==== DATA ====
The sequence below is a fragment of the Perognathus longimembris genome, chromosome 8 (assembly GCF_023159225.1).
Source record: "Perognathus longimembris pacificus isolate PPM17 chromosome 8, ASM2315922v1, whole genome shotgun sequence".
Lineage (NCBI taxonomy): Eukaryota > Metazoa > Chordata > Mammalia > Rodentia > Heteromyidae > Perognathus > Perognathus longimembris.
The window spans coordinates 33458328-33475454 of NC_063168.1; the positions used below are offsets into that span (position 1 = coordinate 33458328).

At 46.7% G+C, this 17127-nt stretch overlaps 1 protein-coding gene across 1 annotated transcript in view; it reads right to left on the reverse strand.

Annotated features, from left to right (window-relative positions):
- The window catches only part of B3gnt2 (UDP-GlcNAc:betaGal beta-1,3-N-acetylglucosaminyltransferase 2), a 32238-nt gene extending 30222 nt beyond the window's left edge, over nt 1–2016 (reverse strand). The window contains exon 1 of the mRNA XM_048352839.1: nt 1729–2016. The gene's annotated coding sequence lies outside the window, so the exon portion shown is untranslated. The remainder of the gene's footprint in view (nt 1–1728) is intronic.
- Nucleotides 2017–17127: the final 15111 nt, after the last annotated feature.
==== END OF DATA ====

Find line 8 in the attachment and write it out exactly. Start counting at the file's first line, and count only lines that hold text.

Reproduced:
- Nucleotides 2017–17127: the final 15111 nt, after the last annotated feature.